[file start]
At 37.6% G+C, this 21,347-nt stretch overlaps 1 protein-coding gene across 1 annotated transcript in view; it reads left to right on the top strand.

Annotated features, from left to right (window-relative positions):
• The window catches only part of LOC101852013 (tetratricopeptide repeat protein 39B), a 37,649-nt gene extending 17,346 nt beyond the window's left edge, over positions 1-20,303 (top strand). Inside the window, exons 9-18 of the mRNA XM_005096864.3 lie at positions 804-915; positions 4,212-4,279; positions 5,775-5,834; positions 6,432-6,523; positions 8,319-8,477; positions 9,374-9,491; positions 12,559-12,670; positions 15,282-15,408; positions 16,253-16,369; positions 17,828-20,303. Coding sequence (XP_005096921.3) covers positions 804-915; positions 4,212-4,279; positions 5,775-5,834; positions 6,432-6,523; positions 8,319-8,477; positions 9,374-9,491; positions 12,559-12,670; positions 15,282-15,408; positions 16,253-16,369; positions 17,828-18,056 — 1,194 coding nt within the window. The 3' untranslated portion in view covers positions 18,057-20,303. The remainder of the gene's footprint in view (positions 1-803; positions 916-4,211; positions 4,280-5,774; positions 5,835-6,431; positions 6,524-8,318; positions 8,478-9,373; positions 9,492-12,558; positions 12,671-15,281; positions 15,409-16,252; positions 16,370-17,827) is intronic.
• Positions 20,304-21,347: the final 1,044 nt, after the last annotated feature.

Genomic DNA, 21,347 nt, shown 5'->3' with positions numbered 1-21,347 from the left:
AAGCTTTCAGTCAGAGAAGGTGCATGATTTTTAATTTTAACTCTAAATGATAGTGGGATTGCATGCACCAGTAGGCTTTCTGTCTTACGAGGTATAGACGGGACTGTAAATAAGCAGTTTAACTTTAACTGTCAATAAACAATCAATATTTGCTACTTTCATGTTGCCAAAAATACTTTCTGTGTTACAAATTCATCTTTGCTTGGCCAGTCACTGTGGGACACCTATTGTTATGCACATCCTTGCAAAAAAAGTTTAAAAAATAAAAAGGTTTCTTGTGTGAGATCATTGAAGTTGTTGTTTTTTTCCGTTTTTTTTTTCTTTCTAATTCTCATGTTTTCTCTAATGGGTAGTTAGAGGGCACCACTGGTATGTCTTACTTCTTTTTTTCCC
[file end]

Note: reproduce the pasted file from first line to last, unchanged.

At 37.6% G+C, this 21,347-nt stretch overlaps 1 protein-coding gene across 1 annotated transcript in view; it reads left to right on the top strand.

Annotated features, from left to right (window-relative positions):
• The window catches only part of LOC101852013 (tetratricopeptide repeat protein 39B), a 37,649-nt gene extending 17,346 nt beyond the window's left edge, over positions 1-20,303 (top strand). Inside the window, exons 9-18 of the mRNA XM_005096864.3 lie at positions 804-915; positions 4,212-4,279; positions 5,775-5,834; positions 6,432-6,523; positions 8,319-8,477; positions 9,374-9,491; positions 12,559-12,670; positions 15,282-15,408; positions 16,253-16,369; positions 17,828-20,303. Coding sequence (XP_005096921.3) covers positions 804-915; positions 4,212-4,279; positions 5,775-5,834; positions 6,432-6,523; positions 8,319-8,477; positions 9,374-9,491; positions 12,559-12,670; positions 15,282-15,408; positions 16,253-16,369; positions 17,828-18,056 — 1,194 coding nt within the window. The 3' untranslated portion in view covers positions 18,057-20,303. The remainder of the gene's footprint in view (positions 1-803; positions 916-4,211; positions 4,280-5,774; positions 5,835-6,431; positions 6,524-8,318; positions 8,478-9,373; positions 9,492-12,558; positions 12,671-15,281; positions 15,409-16,252; positions 16,370-17,827) is intronic.
• Positions 20,304-21,347: the final 1,044 nt, after the last annotated feature.

Genomic DNA, 21,347 nt, shown 5'->3' with positions numbered 1-21,347 from the left:
AAGCTTTCAGTCAGAGAAGGTGCATGATTTTTAATTTTAACTCTAAATGATAGTGGGATTGCATGCACCAGTAGGCTTTCTGTCTTACGAGGTATAGACGGGACTGTAAATAAGCAGTTTAACTTTAACTGTCAATAAACAATCAATATTTGCTACTTTCATGTTGCCAAAAATACTTTCTGTGTTACAAATTCATCTTTGCTTGGCCAGTCACTGTGGGACACCTATTGTTATGCACATCCTTGCAAAAAAAGTTTAAAAAATAAAAAGGTTTCTTGTGTGAGATCATTGAAGTTGTTGTTTTTTTCCGTTTTTTTTTTCTTTCTAATTCTCATGTTTTCTCTAATGGGTAGTTAGAGGGCACCACTGGTATGTCTTACTTCTTTTTTTCCC